The Philosopher’s Self-Help Book (with Daniel Dennett)
While Silicon Valley and Silicon Alley busy themselves making every aspect of our lives more efficient (except, perhaps, for the process of discovering these new technologies, learning them, and integrating them into our lives), Daniel Dennett sits up at Tufts University in Massachusetts, philosophizing. His latest book, Intuition Pumps and Other Tools for Thinkingis an attempt to make transparent some of the tricks of the philosopher’s trade. In an accelerating age, it’s a self-help book designed to slow the reader down and improve our ability to think things through.
The kinds of things Mr. Dennett likes to think about include the nature of consciousness, evolution, and religious belief. But the mind-training his new book offers is applicable to any problem you want to consider thoroughly. In an age of quick fixes and corner-cutting, we’re in constant danger of bad decision making – of overreliance on what cognitive psychologist Daniel Kahneman calls “system 1”, and what most of us call intuition. This rapid decision making channel of the brain is helpful when we are in mortal danger, or pressed for a quick decision within our areas of expertise. But for most decisions, the slower, more deliberate channel (system 2) is much more reliable. What Dennett offers, then, in Intuition Pumps, is a workout for system 2 – a series of thought experiments you can apply to puzzles real and imagined to bulk up the slower, wiser parts of your consciousness.
Video: Crazy Wisdom: Daniel Dennett on Reductio ad Absurdum
Some of the tools Dennett offers in the book are more familiar than others. Reductio ad absurdum arguments, for example, in which we test the validity of a claim by taking it to its most outrageous illogical extreme (a: “all living things have a right to liberty.” b: “so let me get this straight – a blade of grass has a right to liberty? What does that even mean?”). But the true delights of the book are the far-out exercises Dennett and his colleagues have dreamed up in the course of their work, such as “Swampman Meets A Cow-Shark”, from Donald Davidson, which begins:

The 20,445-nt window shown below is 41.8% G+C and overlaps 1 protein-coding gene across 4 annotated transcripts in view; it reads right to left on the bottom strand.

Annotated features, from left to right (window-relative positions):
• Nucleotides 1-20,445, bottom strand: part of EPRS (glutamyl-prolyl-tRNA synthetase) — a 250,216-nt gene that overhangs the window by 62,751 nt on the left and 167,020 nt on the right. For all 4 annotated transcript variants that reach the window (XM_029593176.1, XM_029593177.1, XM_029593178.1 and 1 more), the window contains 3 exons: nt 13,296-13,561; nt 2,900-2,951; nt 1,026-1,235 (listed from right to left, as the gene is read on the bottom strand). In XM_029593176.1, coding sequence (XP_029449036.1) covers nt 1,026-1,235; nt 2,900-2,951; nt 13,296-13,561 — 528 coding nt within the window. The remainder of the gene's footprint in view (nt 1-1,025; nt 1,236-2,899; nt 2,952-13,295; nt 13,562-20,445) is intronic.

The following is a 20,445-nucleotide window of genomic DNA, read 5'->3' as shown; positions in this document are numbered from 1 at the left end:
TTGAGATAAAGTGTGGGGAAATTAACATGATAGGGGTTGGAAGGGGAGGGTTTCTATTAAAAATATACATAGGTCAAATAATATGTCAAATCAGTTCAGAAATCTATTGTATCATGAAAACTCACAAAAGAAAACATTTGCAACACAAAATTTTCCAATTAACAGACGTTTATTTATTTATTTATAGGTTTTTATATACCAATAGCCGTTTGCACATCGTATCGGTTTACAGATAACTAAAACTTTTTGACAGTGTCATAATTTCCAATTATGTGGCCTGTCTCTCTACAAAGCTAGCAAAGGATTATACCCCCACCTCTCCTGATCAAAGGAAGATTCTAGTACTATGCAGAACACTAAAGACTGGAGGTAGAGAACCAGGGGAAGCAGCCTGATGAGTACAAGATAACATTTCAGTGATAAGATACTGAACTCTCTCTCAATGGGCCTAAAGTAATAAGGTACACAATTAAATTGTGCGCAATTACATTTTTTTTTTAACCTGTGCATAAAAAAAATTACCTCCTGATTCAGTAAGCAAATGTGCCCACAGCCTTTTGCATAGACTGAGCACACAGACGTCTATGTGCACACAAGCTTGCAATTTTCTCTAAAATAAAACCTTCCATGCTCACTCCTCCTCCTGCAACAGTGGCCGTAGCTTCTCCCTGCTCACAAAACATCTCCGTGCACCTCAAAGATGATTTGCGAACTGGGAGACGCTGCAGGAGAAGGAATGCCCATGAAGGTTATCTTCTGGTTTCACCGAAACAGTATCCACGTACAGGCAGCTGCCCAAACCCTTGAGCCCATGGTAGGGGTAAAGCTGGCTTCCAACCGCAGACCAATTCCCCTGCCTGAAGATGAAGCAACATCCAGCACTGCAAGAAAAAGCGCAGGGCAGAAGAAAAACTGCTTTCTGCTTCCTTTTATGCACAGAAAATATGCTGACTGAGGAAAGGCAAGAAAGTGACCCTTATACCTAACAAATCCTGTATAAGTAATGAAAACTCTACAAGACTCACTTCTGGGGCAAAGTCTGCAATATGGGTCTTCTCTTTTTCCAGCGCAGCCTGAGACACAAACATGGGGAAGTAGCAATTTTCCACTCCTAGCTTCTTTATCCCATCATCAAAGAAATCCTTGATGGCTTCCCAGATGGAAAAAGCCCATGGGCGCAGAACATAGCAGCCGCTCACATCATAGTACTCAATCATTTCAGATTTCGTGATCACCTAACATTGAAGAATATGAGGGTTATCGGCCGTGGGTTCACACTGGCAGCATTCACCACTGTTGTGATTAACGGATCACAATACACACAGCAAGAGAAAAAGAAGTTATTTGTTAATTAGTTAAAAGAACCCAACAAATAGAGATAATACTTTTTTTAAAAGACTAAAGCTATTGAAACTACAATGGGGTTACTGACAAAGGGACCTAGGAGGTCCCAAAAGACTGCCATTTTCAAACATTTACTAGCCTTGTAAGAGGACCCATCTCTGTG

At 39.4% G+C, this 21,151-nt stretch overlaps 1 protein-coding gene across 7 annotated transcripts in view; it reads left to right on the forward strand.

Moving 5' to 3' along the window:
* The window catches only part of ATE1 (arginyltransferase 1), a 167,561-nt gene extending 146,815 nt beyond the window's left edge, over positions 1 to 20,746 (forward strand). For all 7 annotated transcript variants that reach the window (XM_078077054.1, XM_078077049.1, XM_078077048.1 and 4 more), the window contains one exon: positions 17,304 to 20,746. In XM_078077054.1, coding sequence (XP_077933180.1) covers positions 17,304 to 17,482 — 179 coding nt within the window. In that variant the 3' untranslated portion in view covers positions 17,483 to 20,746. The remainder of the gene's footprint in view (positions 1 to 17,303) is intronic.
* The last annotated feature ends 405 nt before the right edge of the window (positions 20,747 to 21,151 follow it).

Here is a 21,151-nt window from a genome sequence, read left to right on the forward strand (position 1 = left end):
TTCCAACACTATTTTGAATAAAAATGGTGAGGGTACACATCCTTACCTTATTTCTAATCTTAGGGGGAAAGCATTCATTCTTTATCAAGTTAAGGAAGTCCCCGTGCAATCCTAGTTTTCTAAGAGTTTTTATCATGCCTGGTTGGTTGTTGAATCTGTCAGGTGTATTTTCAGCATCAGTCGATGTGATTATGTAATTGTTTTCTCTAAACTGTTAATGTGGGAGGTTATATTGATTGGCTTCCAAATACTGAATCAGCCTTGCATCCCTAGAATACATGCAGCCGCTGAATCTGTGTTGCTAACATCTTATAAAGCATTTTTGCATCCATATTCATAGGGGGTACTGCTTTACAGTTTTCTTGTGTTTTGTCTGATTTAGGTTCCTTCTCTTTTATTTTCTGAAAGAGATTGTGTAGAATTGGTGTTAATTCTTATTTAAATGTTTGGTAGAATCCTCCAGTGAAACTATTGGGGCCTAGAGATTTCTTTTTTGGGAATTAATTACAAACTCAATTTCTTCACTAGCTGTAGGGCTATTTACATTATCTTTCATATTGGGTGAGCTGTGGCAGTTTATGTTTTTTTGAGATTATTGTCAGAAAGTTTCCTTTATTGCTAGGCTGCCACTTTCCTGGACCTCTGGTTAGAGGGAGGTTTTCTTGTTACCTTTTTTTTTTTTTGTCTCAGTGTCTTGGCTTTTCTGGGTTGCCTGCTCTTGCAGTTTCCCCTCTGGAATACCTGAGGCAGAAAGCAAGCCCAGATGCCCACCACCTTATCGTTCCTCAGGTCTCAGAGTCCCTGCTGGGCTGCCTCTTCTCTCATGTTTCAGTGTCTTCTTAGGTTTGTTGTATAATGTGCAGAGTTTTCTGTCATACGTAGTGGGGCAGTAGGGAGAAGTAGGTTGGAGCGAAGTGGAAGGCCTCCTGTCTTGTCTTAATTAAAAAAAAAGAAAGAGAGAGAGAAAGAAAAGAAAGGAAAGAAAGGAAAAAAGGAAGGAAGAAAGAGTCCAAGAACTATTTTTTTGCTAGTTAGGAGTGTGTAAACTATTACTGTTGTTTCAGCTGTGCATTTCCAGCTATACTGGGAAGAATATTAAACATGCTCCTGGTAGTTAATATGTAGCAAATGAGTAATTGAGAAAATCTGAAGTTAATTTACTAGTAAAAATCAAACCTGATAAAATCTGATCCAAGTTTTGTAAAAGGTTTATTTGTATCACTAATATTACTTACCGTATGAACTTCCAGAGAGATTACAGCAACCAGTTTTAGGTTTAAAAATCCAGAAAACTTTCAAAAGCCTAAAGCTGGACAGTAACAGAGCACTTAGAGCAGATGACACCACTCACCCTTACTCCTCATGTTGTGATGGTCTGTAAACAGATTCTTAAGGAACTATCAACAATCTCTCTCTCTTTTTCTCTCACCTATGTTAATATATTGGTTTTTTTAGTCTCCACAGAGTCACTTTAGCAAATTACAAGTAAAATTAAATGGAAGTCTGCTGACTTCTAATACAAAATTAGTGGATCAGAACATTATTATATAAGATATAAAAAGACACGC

Suppose lightning strikes a dead tree in a swamp; I am standing nearby. My body is reduced to its elements, while entirely by coincidence (and out of different molecules) the tree is turned into my physical replica. My replica, The Swampman, moves exactly as I did; according to its nature it departs the swamp, encounters and seems to recognize my friends, and appears to return their greetings in English.
Walking us through Davidson’s considerations about whether and to what extent the Swampman is anything like Davidson, and related ones about a cow that gives birth to something that looks exactly like a shark (yet has cow DNA in all of its cells), Dennett teaches us a surprising lesson about the utility of wild philosophical speculation.
Cloaked in the breezy, familiar trappings of a self-help book, Intuition Pumps is in actuality a dark mirror of that genre – a field of rabbit holes designed to leave the reader with more questions than answers, and wiser for the long and indirect journey.
Watch for Daniel Dennett’s Tools For Better Thinking – a Big Think Mentor workshop coming soon.